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Study Forensic Science, why & how to study

Forensic Science is an exciting area of study ‒ there's something undeniably intriguing about searching for the evidence that could solve a criminal case.

Forensic expert collects evidence at the crime scene


  1. What’s Forensic Science?

  2. What Forensic Science degrees can you study?

  3. What do you need to get onto a Forensic Science degree?

  4. What topics does a Forensic Science degree cover?

  5. How will you be assessed?

  6. Why study Forensic Science?

  7. What do Forensic Science graduates earn?

  8. What jobs can you get as a Forensic Science graduate?

  9. What are the postgraduate opportunities?

  10. Similar subjects to Forensic Science

  11. Have any questions?

What’s Forensic Science?

Forensic Science is the application of science to law, carried out through the collection, preservation and analysis of evidence.

The subject area covers a large number of sub-disciplines such as forensic chemistry, forensic accounting and forensic linguistics. There's a lot of variation in course content, as it involves examining many different types of evidence such as physical evidence, numerical evidence and audible evidence.

What Forensic Science degrees can you study?

Forensic Science can be taken as either a single or joint honours undergraduate degree, for example:

  • Archaeology with Forensic Science BSc
  • Chemistry with Forensic Investigation MChem
  • Crime and Security Science BSc
  • Cyber Security & Digital Forensics BSc
  • Forensic Science BSc

Options may include an integrated foundation year or master’s, professional experience, or study abroad.

What do you need to get onto a Forensic Science degree?

Entry requirements for Forensic Science courses depend on the university, ranging from 96–160 UCAS tariff points. Qualifications may include the following:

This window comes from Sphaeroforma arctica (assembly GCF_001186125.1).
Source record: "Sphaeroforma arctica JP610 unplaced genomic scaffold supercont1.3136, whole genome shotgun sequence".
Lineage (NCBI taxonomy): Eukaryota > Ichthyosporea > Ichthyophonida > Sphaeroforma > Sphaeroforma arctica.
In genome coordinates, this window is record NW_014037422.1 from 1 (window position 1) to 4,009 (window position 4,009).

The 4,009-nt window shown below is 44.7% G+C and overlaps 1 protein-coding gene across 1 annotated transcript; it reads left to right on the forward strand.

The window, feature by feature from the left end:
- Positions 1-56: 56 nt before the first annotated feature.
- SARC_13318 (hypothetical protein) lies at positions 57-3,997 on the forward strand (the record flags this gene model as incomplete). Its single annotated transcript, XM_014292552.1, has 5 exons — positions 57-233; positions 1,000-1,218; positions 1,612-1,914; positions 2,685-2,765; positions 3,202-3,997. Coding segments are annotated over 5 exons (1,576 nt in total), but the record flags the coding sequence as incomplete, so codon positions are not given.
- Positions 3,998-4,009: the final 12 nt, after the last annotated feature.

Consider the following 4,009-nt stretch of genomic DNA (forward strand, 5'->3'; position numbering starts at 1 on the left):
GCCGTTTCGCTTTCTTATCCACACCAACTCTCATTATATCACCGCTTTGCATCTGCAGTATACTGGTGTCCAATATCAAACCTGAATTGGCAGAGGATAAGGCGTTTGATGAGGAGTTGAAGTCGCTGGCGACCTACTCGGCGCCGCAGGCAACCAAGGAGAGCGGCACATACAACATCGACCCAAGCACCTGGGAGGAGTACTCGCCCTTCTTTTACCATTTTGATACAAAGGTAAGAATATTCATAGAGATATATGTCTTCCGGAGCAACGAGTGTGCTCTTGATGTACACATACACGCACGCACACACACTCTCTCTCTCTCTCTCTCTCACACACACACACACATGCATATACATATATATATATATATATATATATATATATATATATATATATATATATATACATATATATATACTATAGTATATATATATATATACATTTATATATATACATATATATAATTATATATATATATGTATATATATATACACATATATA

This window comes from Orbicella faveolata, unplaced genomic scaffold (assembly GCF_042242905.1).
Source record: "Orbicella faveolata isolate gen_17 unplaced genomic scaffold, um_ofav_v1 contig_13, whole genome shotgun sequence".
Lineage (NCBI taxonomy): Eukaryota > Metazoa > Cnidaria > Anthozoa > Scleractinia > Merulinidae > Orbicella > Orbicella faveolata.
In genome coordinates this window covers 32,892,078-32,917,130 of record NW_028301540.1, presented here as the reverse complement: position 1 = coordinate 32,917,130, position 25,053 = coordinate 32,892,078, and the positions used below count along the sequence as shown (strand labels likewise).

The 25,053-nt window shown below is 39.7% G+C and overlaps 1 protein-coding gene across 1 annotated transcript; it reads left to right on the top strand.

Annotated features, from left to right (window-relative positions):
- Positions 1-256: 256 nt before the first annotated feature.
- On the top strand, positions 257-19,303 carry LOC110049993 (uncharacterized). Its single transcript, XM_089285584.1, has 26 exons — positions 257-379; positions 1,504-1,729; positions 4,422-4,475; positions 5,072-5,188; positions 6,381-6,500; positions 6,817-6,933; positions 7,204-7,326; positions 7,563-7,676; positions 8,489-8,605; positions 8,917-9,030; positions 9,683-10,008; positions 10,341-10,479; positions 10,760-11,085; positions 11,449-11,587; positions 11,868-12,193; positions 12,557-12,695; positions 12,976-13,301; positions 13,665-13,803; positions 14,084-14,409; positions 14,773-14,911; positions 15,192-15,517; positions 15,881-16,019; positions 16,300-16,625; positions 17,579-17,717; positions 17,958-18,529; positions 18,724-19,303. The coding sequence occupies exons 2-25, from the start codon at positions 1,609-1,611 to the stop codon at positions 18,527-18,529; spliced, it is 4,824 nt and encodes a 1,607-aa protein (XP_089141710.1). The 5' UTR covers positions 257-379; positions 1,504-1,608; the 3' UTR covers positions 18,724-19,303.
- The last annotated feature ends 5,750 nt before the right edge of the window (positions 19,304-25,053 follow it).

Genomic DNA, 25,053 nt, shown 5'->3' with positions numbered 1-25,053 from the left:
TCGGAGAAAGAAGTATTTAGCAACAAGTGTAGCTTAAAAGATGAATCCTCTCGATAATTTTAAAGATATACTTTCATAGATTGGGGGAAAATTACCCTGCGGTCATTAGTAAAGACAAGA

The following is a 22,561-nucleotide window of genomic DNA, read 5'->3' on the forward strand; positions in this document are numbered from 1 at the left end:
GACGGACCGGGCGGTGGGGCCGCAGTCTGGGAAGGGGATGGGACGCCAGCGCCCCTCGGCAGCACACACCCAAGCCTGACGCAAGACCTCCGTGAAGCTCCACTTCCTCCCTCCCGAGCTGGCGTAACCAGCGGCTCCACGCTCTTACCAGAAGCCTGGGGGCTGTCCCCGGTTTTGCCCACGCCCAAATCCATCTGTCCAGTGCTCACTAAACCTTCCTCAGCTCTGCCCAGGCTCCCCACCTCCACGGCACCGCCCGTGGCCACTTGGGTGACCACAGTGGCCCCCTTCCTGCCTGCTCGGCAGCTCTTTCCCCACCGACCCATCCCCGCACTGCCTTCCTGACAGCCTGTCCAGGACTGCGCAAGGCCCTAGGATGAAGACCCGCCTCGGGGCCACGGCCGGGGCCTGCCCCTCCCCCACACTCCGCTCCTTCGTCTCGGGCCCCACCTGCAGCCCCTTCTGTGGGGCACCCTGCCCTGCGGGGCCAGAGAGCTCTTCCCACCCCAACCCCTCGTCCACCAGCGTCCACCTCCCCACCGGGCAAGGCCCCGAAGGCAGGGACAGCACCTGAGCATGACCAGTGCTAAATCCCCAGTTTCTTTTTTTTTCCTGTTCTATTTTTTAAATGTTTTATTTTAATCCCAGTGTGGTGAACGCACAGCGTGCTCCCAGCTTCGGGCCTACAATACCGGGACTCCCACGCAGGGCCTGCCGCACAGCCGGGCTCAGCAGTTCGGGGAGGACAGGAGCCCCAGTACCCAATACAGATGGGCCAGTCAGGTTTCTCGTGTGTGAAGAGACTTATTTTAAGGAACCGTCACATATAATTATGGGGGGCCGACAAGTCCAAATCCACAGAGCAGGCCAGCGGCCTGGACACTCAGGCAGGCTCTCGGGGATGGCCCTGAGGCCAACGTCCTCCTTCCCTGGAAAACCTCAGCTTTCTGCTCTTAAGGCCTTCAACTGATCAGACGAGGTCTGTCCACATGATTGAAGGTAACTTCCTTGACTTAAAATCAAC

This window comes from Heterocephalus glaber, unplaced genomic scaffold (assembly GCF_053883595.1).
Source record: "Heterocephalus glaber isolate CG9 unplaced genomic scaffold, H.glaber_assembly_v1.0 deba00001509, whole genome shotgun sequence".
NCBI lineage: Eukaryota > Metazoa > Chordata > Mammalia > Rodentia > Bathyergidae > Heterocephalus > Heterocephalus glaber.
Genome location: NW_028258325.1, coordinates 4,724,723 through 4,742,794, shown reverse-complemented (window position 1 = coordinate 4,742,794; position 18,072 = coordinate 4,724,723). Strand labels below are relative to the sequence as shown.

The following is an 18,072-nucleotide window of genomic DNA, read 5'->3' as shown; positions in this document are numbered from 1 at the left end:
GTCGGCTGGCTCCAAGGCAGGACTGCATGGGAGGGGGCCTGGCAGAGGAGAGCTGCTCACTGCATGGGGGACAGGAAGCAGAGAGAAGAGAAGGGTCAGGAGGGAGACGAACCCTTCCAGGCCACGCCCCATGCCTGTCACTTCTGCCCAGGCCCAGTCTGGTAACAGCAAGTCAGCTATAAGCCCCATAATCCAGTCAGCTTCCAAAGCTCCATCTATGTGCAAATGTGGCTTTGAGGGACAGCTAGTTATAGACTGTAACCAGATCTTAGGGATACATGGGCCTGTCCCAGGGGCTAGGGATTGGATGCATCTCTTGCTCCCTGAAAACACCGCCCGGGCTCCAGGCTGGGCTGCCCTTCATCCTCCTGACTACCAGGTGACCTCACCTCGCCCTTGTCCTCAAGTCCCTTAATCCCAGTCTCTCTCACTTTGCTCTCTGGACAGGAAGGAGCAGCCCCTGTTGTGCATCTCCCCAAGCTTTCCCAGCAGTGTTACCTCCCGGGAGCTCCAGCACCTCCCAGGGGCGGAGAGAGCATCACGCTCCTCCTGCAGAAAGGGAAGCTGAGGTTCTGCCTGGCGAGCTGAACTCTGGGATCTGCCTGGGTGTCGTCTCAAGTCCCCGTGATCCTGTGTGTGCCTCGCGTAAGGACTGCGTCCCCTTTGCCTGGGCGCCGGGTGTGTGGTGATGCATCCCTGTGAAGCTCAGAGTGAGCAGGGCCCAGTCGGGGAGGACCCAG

• A Levels: AAB–CCE
  • Scottish Highers: AAABB–BBBB (Advanced Highers: AAB–BBC)
  • International Baccalaureate: 36–26
  • Universities will usually ask that you have studied: A Level (or equivalent) in biology and/or chemistry

Other good subjects to have studied include:

  • Computer science, maths, engineering
  • General subjects at A Level may be excluded

Experience that would look good on your application:

  • Work experience or shadowing related occupations, such the police, scientific or university labs
  • Experience that evidences interpersonal or team working skills
  • Volunteering as a police cadet or youth volunteer
  • Further reading, online courses or MOOCs, or check out forensic science podcasts
  • STEM science opportunities such as Sutton Trust summer schools, if eligible

Other requirements for this subject include:

  • Pass in the practical element of sciences

What topics does a Forensic Science degree cover?

Typical modules for courses in this subject include:

  • Crime mapping
  • Criminal intelligence and investigation
  • Cybercrime and digital forensics